There is more to writing a novel than simply putting words on a page and calling it a book. It’s a process. A major part of that process is revision. And it’s not my favorite part. I much prefer the excitement of drafting when I’m adding words and feeling the story come together. Once the first draft is done, it’s always such a letdown to think about the story I conceptualized and realize the rudimentary version I have is nothing close to that.
Not all writers feel this way. I’ve known some who go as far as to say they love revising! Sadly that is just not the case for me. Revision often feels overwhelming to the point that I am inclined to avoid it. Of course I want my work to be the best it can be, but I find it’s hard to know how to specifically make it better and to be objective about my work (one day I can love what I’ve written, and the next hate that very same piece of writing). I actually think I’m much better at having insights into other people’s work and helping them on a path to revision.
Another obstacle is that I’ve found each manuscript ends up having different needs in revision. It’s hard to come up with a foolproof method of revising when the same thing never works on two different stories. But through trial-and-error and becoming more knowledgeable about the process (from writing workshops and reading about what other writers do) I have managed to come up with some techniques to help with the daunting process of revision. Stay tuned next week for when I share some of those tips!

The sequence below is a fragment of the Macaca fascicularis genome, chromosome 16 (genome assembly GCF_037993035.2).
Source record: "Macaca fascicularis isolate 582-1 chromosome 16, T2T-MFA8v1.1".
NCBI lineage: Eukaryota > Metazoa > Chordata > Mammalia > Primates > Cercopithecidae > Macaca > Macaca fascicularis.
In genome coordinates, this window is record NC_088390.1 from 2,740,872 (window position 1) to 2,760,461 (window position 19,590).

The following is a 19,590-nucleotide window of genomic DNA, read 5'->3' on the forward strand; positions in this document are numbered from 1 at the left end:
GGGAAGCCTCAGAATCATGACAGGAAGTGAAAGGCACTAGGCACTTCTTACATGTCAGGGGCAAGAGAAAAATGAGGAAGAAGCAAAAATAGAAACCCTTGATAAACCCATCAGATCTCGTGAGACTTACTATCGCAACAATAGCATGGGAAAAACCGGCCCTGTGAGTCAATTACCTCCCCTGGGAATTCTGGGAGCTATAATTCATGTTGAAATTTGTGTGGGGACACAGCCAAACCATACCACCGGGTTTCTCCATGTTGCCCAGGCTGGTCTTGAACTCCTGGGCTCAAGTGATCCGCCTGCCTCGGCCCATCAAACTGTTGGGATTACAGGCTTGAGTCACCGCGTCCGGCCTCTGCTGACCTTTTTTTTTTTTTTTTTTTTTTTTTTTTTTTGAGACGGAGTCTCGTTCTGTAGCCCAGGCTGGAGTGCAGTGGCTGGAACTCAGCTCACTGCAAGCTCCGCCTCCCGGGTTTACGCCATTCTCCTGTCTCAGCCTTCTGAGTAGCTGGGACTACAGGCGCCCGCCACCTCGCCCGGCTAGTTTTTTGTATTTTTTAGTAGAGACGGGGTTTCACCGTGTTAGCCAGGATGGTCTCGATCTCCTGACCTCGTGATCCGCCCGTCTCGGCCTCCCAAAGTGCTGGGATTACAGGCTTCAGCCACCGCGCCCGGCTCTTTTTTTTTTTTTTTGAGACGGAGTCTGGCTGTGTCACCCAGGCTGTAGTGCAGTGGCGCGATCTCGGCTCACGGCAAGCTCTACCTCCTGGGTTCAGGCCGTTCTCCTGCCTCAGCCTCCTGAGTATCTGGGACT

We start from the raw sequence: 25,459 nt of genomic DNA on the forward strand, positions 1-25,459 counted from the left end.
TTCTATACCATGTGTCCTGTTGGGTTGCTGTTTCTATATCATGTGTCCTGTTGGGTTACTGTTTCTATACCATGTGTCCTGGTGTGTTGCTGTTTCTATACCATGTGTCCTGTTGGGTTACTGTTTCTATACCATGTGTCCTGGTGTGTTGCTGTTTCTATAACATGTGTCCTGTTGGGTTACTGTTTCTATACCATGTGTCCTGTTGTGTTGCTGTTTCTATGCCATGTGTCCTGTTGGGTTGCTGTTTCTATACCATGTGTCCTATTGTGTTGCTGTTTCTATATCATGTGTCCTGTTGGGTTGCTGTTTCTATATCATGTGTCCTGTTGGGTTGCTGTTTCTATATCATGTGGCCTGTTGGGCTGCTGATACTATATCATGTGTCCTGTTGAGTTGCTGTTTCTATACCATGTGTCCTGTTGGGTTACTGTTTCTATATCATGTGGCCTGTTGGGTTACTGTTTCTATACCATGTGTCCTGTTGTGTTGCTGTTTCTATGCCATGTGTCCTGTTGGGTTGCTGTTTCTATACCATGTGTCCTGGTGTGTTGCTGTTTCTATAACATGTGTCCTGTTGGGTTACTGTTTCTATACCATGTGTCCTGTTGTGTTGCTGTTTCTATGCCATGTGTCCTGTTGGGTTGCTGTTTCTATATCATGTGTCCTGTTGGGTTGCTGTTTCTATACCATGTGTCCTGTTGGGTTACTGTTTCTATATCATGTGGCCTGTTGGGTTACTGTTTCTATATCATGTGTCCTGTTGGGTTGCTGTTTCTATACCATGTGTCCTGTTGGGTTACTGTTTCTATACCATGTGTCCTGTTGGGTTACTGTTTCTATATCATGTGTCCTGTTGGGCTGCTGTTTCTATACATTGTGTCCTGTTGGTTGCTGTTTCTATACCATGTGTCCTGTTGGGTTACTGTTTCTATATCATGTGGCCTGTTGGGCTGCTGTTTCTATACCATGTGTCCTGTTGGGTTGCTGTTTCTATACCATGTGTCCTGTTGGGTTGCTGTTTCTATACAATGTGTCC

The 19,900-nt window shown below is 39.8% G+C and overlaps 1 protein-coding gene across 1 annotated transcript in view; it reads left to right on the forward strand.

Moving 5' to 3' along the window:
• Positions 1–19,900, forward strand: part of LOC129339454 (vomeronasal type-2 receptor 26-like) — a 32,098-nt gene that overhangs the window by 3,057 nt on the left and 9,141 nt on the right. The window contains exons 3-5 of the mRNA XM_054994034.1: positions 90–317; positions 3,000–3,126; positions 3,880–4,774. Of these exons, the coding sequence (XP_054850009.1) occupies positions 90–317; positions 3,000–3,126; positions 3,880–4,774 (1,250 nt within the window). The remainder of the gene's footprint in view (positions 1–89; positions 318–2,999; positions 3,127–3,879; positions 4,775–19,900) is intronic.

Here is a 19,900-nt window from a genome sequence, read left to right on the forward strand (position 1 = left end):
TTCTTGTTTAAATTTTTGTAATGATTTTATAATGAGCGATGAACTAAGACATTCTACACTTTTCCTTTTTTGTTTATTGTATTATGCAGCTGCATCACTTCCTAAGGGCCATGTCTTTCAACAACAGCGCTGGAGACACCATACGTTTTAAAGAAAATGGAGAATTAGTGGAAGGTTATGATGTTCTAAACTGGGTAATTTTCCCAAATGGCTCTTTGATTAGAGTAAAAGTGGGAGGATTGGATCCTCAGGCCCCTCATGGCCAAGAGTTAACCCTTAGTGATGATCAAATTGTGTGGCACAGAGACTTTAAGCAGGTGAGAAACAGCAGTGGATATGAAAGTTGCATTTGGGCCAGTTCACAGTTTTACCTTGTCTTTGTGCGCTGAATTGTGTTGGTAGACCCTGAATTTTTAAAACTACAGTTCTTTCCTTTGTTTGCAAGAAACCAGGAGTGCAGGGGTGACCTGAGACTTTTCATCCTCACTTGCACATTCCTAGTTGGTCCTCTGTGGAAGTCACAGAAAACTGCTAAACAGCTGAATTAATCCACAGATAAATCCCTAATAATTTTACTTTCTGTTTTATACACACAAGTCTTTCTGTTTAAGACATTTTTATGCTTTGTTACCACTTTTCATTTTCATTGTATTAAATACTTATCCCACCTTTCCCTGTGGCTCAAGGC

#InkRipples is a monthly meme created by Katie L. Carroll, Mary Waibel, and Kai Strand. We pick a topic (April is about revision), drop a ripple in the inkwell (i.e. write about it on our blogs), and see where the conversation goes. We’d love to have you join in the conversation on your own blogs or on your social media page. Full details and each month’s topic can be found on my #InkRipples page.